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Philip Gerstein, "Spring Forward" (2014).  Oil stick and acrylic on birchwood panel, 24 x 24 inches. Courtesy Lichtundfire.



The second group  show I saw and enjoyed on the Lower East Side was "In Full Bloom" at Lichtundfire on Rivington Street (through August 20).  This is an exhibition that as its press release says, "addresses the depiction of floral motifs, plant life, vegetation and the rich landscape of a season indicative of growth and bloom." Read More 

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Installation view at Frick Madison of Veronese's "Choice Between Virtue and Vice," and "Wisdom and Strength" and Francesco da Sangallo's St. John Baptizing, The Frick Collection, New York. Photo: Joseph Coscia Jr., 2021


If you ask me, the best show in New York is "The Frick Reframed." This is the name that The Frick Collection has given to the rehanging of its matchless collection of Old Masters in the Marcel Breuer building originally built for the Whitney Museum.  This collection will be there for two years while the Frick's own building undergoes extensive renovations.  But don't wait for two years to give yourselves a treat. Read More 

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"London's New Scene: Art and Culture in the 1960s," by Lisa Tickner (published in London in 2020 by the Paul Mellon Centre for Studies in British Art, distributed in the U.S. by Yale University Press)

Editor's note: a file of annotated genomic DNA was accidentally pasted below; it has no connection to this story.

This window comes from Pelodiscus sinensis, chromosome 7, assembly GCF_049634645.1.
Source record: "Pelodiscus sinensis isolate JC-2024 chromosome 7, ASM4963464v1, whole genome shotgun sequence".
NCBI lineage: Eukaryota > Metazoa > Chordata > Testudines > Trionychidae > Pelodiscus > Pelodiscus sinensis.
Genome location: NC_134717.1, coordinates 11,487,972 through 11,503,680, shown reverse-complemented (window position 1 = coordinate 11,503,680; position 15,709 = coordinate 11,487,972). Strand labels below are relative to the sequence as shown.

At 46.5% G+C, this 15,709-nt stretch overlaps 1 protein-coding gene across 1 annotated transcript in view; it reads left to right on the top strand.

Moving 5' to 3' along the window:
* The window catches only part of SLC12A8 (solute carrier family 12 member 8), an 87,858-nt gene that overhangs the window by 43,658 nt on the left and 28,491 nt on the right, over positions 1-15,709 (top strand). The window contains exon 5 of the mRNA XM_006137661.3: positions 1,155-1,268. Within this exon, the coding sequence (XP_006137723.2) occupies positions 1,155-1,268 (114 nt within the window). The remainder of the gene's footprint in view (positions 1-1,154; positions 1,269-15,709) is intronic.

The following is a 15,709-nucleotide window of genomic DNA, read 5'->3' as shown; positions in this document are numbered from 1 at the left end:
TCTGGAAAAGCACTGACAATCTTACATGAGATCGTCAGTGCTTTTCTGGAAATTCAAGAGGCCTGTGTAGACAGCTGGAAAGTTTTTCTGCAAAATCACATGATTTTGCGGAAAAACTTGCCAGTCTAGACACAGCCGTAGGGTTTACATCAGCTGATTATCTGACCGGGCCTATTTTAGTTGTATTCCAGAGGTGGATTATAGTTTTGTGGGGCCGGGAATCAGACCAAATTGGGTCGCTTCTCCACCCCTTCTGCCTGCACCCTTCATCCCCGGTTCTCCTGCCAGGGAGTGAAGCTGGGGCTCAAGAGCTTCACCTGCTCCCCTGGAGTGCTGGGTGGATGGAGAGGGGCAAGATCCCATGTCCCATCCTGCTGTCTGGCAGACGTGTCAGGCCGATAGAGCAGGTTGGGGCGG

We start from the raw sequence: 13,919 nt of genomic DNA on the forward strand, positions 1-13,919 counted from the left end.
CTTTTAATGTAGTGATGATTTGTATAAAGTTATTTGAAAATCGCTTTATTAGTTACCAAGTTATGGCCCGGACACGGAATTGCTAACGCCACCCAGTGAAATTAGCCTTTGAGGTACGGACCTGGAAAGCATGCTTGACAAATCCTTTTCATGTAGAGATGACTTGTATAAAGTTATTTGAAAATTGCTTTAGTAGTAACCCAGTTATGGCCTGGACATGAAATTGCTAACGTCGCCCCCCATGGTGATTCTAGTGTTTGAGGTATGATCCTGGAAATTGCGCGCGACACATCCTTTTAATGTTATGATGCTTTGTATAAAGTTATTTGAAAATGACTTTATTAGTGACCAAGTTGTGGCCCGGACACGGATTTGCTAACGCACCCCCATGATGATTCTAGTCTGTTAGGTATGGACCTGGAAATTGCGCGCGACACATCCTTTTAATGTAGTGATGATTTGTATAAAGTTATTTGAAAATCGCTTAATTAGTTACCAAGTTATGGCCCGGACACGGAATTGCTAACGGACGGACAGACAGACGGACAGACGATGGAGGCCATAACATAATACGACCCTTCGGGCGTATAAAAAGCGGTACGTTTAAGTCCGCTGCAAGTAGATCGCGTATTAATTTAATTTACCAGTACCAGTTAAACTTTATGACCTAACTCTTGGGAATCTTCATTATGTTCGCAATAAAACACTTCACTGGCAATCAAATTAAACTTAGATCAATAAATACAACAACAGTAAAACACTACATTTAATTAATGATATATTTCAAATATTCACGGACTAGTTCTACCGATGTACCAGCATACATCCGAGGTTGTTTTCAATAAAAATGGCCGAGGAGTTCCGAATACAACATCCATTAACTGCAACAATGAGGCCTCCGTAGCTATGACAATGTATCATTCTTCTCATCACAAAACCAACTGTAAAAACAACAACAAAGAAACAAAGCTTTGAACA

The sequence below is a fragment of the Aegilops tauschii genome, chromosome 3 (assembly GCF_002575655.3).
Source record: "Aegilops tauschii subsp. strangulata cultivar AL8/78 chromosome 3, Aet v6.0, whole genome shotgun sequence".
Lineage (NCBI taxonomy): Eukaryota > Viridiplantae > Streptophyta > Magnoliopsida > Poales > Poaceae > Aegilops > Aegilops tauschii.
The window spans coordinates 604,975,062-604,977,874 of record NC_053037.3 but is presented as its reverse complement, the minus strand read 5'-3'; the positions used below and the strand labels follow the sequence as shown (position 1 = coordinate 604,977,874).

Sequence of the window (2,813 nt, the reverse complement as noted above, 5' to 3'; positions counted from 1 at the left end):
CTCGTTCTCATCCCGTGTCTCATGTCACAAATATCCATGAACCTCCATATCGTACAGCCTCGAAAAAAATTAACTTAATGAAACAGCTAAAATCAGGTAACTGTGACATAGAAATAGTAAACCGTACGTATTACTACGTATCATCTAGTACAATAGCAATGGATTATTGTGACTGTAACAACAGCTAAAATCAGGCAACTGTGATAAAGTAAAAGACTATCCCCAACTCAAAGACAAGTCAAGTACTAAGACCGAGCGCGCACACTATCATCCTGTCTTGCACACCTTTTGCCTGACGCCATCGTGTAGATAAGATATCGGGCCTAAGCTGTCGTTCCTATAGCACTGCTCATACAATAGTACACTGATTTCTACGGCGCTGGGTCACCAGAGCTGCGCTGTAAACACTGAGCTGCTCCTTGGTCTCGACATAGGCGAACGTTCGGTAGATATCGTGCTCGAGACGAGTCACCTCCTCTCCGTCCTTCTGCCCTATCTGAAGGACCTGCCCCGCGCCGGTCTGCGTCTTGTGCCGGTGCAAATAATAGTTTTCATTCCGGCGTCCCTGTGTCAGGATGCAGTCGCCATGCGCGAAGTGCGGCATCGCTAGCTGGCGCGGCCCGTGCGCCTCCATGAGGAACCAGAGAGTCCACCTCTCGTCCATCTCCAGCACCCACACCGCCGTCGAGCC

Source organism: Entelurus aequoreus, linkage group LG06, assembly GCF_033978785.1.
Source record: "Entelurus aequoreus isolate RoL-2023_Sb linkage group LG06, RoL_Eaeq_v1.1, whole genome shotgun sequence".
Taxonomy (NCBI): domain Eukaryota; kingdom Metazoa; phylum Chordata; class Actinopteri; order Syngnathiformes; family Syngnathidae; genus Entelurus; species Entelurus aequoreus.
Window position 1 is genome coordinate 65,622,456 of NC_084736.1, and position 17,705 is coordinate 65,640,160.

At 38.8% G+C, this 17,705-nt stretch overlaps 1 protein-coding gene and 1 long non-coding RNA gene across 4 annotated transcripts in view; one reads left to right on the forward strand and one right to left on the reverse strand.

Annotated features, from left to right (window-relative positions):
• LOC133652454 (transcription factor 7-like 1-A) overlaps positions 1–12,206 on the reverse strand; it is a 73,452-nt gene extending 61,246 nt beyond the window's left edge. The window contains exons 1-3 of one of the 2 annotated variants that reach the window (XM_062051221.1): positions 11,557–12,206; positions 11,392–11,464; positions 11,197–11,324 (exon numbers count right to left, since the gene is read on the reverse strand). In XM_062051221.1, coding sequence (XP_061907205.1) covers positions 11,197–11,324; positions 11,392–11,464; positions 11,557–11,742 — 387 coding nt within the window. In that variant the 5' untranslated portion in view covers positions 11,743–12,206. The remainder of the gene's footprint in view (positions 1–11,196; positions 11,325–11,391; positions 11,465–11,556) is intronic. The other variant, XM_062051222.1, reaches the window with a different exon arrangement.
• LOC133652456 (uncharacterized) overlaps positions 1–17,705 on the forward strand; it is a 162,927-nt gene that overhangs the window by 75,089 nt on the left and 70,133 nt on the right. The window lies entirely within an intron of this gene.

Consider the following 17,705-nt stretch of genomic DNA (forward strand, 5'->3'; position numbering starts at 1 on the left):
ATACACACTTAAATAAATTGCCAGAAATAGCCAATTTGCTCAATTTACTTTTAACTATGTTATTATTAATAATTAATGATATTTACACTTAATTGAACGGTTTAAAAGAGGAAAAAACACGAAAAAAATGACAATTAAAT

This year, as always, the College Art Association held a Book & Trade Fair during its annual conference in February – but of course this year it was all different, i.e. everything was virtual.   Convention "goers" simply paid their entrance fees and zoomed into the book-and-trade-fair display at the CAA website on their computers. Companies with products to sell to artists and art historians set up separate "booths" and displayed their wares – or at least (in the case of artists' materials suppliers, like Golden Artist Colors) mainly reminded convention "goers" of their existence. Read More 

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El Greco, Christ Driving the Money-Changers From the Temple, ca. 1570, Minneapolis Institute of Art


Ever since Marcel Duchamp mounted a bicycle wheel on a chair, and voiced his famous pronouncement that anything is art if an artist says it is, many (and in recent years, almost all) critics have followed tamely in his wake. So have galleries, museums, auction houses, and collectors – to say nothing of other artists, who in recent years have charmed in-groupers and bemused most of the larger public with every sort of "art" from pickled sharks to shattered antique vases, and from bananas festooned with duct tape to self-destructing pictures. Can the moment possibly have arrived when at least one small but prominent team of critics is willing to say hold, enough? Read More 

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Installation view of Fotoclubismo: Brazilian Modernist Photography, 1946–1964, on view May 8, 2021 through September 26, 2021. The Museum of Modern Art, New York. Photo: Jonathan Muzikar


Borrowing a title from Ernest Hemingway, I want to call your attention to a most attractive show at the Museum of Modern Art.  As installed in one large, airy, clean, neat and well-lit gallery, it celebrates a group of talented amateurs in "Fotoclubismo: Brazilian Modernist Photography, 1946 – 1964" (through September 26).